Academic journal article New England Reading Association Journal

Mission Possible: Curriculum on the Borderzone

Academic journal article New England Reading Association Journal

Mission Possible: Curriculum on the Borderzone

Article excerpt

On an unusually warm and sunny April day, I walked from the faculty parking lot at Central High School in Providence, Rhode Island, located at the rear of a large brick structure with bars on the 1st and 2nd story windows, to the main entrance, which is accessed by walking through an expansive plaza shared by Central High and nearby Classical High School. The plaza was filled with adolescents chatting and enjoying the day between lunch and the start of 6th period. It appeared as though the entire student body, comprised of 1, 260 African, Hispanic, Asian and Caucasian American students, was outside on this beautiful afternoon. I looked at my watch to be sure I was not going to be late to observe my student teacher Charley Wynkoop. No, I was right on time. I marveled at the administrative challenge of getting so many students from outside to 6th period as I checked in at the main office, pasted my visitor's pass on my blazer, and climbed three flights of stairs to the English Department.

Charley, or Mr. W as his students called him, greeted me and let me know that I could sit in a student desk near a plug so that I could use my laptop computer for my student teacher observation. He also shared a copy of his typed, formal lesson plan and provided a copy of the materials the students would use. I let Charley know that it appeared as though the entire student body was outside on this beautiful day and not to worry if he had low class attendance for his formal observation. I wouldn't hold it against him if his students skipped class on such a beautiful day. Charley just gave me a nod and a smile.

As I settled in, I noticed that Charley had one desk located in the center of the classroom with a cassette recorder; all of the other desks were located on the perimeter of the large classroom. A few sophomores walked through the doorway as Mr. W pressed the play button. The theme song from the recently released film Mission Impossible (DePalma, 1996) invited his students to gather around the center desk and to marvel at what Mr. W had planned for today. One student turned to a friend and said, "I love this class. I never know what he'll do! I never skip this class!" Before the bell rang, twenty-five students from 6th period English class had gathered in the center of the classroom. His entire class was in attendance! Needless to say, I didn't need to read the formal lesson plan to know that this lesson and my student teacher were going to be a success.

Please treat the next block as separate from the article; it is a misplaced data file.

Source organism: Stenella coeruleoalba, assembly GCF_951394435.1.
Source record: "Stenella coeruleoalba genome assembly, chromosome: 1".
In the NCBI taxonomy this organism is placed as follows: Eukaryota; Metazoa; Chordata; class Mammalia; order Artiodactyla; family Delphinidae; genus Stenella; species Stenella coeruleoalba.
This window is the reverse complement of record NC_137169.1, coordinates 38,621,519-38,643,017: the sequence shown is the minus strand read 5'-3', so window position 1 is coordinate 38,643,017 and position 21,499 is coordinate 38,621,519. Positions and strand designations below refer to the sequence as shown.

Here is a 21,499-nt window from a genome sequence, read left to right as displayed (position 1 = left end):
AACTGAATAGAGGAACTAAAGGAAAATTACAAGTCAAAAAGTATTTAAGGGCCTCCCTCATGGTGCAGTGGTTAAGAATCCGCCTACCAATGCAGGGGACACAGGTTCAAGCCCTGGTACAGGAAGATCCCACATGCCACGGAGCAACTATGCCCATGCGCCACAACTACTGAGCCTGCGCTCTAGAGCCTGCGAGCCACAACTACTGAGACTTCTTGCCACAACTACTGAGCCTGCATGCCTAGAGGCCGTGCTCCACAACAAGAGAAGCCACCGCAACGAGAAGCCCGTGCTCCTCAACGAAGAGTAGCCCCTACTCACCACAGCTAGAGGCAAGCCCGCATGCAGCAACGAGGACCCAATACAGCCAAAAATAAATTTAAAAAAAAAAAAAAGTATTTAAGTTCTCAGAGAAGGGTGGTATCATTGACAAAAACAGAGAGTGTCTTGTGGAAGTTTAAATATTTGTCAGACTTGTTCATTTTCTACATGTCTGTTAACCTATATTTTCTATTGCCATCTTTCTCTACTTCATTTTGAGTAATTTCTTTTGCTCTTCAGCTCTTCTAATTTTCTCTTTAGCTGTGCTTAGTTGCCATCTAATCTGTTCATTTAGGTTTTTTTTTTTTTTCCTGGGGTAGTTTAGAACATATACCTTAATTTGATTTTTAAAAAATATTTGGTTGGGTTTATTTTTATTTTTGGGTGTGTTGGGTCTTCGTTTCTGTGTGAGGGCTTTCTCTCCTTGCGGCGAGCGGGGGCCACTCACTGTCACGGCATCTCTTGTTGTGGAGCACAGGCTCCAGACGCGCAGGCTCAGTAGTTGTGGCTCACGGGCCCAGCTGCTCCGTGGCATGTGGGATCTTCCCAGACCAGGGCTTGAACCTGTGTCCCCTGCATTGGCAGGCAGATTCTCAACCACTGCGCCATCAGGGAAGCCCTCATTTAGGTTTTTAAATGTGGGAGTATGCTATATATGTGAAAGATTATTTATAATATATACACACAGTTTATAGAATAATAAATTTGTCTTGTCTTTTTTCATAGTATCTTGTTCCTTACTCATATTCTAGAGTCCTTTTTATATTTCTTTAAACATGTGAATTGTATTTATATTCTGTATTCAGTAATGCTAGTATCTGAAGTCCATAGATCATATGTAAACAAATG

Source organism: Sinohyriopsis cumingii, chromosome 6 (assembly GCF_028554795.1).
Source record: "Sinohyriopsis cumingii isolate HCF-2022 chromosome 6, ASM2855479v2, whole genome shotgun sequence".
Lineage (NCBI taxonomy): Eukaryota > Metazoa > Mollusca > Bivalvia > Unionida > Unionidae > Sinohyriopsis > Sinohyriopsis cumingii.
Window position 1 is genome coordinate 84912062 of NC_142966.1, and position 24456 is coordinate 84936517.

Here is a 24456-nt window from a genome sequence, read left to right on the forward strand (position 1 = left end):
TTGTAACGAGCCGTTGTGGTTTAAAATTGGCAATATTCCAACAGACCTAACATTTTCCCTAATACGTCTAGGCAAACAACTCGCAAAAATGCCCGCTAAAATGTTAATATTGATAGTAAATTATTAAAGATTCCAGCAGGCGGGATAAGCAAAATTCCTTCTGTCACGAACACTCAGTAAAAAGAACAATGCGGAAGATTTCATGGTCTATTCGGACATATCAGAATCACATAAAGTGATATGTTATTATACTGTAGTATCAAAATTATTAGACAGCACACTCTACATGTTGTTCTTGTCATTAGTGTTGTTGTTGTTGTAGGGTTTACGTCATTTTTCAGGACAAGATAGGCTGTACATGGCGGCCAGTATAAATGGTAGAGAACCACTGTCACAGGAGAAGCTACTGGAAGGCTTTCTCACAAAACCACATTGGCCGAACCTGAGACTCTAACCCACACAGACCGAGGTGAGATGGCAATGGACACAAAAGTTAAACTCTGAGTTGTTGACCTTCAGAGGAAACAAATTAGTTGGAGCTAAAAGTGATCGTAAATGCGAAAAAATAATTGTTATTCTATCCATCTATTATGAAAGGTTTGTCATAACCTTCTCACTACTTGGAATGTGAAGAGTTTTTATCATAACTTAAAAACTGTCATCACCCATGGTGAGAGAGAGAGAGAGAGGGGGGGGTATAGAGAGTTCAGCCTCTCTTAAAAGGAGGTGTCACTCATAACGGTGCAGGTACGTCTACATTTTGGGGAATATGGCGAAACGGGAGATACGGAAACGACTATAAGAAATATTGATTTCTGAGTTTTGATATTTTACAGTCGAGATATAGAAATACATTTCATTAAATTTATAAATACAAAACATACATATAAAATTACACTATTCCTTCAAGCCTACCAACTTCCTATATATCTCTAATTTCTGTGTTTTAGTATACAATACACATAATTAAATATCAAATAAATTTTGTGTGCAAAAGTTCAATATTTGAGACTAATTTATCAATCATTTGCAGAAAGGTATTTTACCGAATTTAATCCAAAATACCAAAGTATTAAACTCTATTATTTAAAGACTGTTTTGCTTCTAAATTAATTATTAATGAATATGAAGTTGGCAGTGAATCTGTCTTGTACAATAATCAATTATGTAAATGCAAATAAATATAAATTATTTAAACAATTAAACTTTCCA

Mission possible

As I read the theme of this NERAJ - curriculum on the margins - I thought of my student teacher's and my experiences at Central High, a large urban high school, like so many in America today, labeled as Not Making Adequate Yearly Progress, based on the 39% of the student body reading at or above grade level and the 18% who are proficient in writing. Teachers like Charley and you find ways to actively engage, challenge and excite students each day. I also thought of the high school that borders Central - Classical High, which shares the same plaza the students and I enjoyed that beautiful spring day. Classical's test scores are in stark contrast to Central's - 98% reading proficiency; 69% writing proficiency and Making Adequate Yearly Progress - although the schools are located directly across the street from one another. Why is there such a gap in student achievement among schools, especially those that share communities and are within the same school system? While there are many factors that create the great distance between schools like Central and Classical, one factor, curriculum reform and the power teachers have in this process, will be the focus of this column. I will argue, with the support of three research-based resources, that it is imperative for teachers to examine, question and revise curriculum during these times of Common Core State Standards and high-stakes assessment to meet the academic and personal needs of the linguistically, racially, ethnically and socioeconomically diverse, individual learners we teach. …

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